A first hand experience from the show, shared with Marley Arkives, gives insight into the audience reaction to the peformances.
“Concerning the Bob Marley concert at the Apollo….there were three shows, in three days….and I made sure I was present for all three…Each show was different…but each unique. The Apollo Theater has 2 balconies…I was in the first balcony …front row center…best seat in the house…I sooo wish at least one of the concerts were on film….Bob rocked the house…so much so, at one point I actually got frightened…at the end of the third and final show…Bob had everyone on their feet singing “Get up Stand up”…of course everyone got up…but it wasn’t until a few minutes into the song that I realized the whole balcony was shaking….literally moving…I kept still to see if it was movement that I was really feeling…sure enough…it was…that’s when I started to hope that the balcony would hold….the balcony was full…even the isles…the Apollo is an old theater…..After the concert , I left feeling fulfilled and exhausted…Bob had taken all my energy…..any time he played NYC I was there….have never been to a concert that could surpass any Bob Marley concert since…….BLESS.”As shared to marleyarkives.wordpress.com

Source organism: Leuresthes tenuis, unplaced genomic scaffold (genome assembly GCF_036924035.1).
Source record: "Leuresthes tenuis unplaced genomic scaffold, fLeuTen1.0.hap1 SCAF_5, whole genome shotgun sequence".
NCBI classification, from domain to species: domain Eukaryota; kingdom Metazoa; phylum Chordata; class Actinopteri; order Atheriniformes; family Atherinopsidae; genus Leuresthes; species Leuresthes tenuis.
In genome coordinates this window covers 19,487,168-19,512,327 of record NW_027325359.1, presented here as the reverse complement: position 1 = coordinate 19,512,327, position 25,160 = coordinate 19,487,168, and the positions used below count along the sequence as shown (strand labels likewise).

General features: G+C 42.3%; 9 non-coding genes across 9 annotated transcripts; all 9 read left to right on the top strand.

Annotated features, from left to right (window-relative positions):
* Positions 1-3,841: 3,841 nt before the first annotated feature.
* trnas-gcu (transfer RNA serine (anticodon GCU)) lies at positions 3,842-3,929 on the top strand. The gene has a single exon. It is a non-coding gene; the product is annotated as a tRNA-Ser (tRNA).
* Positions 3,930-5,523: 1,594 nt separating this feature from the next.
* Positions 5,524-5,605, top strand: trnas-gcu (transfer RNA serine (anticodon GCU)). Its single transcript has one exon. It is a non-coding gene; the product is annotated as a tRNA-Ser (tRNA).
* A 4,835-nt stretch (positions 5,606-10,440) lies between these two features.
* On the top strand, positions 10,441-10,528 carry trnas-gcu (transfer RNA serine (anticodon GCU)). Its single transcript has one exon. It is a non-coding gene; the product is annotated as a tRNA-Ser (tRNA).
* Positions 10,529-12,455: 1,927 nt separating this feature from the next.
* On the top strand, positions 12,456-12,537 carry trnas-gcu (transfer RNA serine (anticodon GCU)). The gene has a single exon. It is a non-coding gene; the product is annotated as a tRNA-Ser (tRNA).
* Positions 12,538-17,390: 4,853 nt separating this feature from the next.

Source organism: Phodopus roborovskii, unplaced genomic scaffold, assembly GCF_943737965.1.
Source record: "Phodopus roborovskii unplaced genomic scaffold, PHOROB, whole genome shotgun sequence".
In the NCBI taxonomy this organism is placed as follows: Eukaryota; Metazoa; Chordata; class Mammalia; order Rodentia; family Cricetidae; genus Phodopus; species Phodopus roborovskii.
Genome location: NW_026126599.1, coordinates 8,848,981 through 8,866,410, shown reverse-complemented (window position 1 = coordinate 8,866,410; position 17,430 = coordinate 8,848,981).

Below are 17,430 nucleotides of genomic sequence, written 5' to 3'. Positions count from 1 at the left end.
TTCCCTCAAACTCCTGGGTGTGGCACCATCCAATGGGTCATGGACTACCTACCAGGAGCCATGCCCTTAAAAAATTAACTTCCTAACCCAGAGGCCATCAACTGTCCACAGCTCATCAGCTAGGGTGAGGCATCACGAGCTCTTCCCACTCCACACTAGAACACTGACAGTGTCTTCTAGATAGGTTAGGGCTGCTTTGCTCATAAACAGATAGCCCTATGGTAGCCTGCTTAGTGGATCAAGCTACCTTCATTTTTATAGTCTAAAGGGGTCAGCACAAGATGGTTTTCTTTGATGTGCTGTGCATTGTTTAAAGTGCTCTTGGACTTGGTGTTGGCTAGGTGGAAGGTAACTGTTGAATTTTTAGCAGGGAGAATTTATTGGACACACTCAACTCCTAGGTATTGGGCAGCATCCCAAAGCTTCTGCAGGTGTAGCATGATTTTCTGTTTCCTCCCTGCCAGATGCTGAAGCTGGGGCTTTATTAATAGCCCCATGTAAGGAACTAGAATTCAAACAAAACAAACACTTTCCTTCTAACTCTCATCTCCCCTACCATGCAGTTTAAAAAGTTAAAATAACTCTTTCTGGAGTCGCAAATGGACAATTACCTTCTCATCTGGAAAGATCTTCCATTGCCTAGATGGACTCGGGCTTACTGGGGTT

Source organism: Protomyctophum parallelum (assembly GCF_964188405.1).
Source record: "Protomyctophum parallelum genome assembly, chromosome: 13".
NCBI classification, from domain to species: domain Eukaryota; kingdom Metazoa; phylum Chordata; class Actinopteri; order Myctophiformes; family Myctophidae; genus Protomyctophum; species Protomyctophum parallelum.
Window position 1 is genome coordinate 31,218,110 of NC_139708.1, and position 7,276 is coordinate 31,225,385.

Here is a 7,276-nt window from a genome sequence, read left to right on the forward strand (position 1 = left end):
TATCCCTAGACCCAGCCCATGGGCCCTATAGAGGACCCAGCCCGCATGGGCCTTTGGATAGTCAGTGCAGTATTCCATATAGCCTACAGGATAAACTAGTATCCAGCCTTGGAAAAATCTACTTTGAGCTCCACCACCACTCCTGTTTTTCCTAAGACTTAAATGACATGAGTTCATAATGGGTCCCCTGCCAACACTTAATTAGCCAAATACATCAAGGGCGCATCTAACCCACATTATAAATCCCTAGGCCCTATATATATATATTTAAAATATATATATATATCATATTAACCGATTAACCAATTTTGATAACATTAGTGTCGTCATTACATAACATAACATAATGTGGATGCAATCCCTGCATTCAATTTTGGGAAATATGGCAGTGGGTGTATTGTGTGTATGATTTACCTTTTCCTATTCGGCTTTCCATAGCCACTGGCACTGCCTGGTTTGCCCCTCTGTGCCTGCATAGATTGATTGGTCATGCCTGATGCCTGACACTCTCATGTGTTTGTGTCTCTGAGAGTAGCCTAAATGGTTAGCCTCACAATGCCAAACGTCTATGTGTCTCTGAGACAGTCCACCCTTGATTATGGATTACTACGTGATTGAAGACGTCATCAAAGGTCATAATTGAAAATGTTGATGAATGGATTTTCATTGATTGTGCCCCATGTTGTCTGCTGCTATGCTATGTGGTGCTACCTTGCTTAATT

The theme of Bob Marley’s four-evening stint (Thursday through tomorrow) at Harlem’s newly reopened Apollo Theater is “black survival,” and Mr. Marley’s own survival has been a subject of concern lately. Although he seems to have recovered fully from a shooting incident a couple of years ago in politically turbulent Ja- maica, his reggae nas sounnea ratner pallid on recent albums and his opening‐night performance on Thursday was his first New York City appearance in nearly a year and a half.
While the Times felt that Marley was less energetic, he had begun to use his presence on stage to preach and inspire, with impassioned vocals and an audience that quickly warmed up and threw their energy back at the stage. These historic performances would be among Marley’s last shows in New York, returning the next September to open for The Commodores at Madison Square Garden in September, 1980; it would be one of Marley’s last performances.
On September 21, 1980, Marley would collapse while jogging in Central Park, likely due to malignant melanoma cancer he was diagnosed with three years prior. He would perform one more time, at the Stanley Theater in Pittsburgh, before losing his battle with cancer at age 36.
Setlist – Bob Marley and The Wailer at The Apollo Theater, October 25, 1979
Natural Mystic, Them Belly Full (But We Hungry), I Shot the Sheriff, Concrete Jungle, Ambush in the Night, Ride Natty Ride, Running Away, Crazy Baldhead, Wake Up and Live, One Drop, No Woman, No Cry, Jamming, So Much Trouble in the World, Zimbabwe, Africa Unite, War, No More Trouble
Setlist – Bob Marley and The Wailer at The Apollo Theater, October 28, 1979
Positive Vibration, Wake Up & Live, The Heathen, One Drop, I Shot The Sheriff, Runnin Away, Crazy Baldhead, Zimbabwe, War, No More Trouble, Exodus
Encore: No Woman No Cry, Jammin